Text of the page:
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August 1963

"Directional" Flow Patterns in Portal Hypertension: Assessment by Spleen Pressure and Percutaneous Splenoportography

Author Affiliations

From the Veterans Administration Hospital, Pittsburgh, and the Department of Surgery of the University of Pittsburgh School of Medicine.

Arch Surg. 1963;87(2):307-319. doi:10.1001/archsurg.1963.01310140115020

If a portacaval shunt is to be considered satisfactory treatment in the prevention of hemorrhage from gastroesophageal varices, it should be offered a cirrhotic patient with intrahepatic obstruction of portal blood flow and a functioning coronary vein visualized by splenoportography. The value of the prophylactic shunt would depend upon the significance of the coronary vein to bleeding varices.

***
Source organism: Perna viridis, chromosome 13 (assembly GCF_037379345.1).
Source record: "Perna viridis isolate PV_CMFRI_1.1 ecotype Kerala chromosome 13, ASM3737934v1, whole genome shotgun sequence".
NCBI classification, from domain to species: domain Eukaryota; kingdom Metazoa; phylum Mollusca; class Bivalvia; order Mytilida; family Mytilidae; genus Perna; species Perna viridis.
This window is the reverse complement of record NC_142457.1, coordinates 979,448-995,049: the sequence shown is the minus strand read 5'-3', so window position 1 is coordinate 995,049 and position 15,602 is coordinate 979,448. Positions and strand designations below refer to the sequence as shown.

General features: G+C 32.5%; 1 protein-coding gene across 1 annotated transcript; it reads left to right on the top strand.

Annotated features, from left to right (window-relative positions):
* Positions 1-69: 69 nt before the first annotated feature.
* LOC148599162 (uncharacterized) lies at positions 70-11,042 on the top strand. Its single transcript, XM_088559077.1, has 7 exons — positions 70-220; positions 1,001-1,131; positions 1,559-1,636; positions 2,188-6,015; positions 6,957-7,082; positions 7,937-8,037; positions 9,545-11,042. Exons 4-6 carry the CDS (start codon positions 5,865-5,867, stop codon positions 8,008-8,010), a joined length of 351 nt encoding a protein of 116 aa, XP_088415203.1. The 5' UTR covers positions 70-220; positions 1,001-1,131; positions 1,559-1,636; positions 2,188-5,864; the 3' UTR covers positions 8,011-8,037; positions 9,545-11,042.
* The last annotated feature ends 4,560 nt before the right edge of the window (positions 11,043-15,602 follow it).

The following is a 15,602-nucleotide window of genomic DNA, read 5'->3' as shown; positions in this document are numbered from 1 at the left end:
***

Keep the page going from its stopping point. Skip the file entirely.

The importance of such a consideration was suggested early in our experience. Studies on three cirrhotic patients indicated that a clinical significance may be attached to the first collateral channels, or branches of the splenic vein, filling with dye during these venographic studies, particularly, the prompt opacification of the coronary vein.

In one patient (Fig 1A) with frequent hemorrhages from varices, a large coronary vein represented the only venous channel providing a route for portosomatic blood flow. In a second instance (Fig 1B), the only vein so functioning was a

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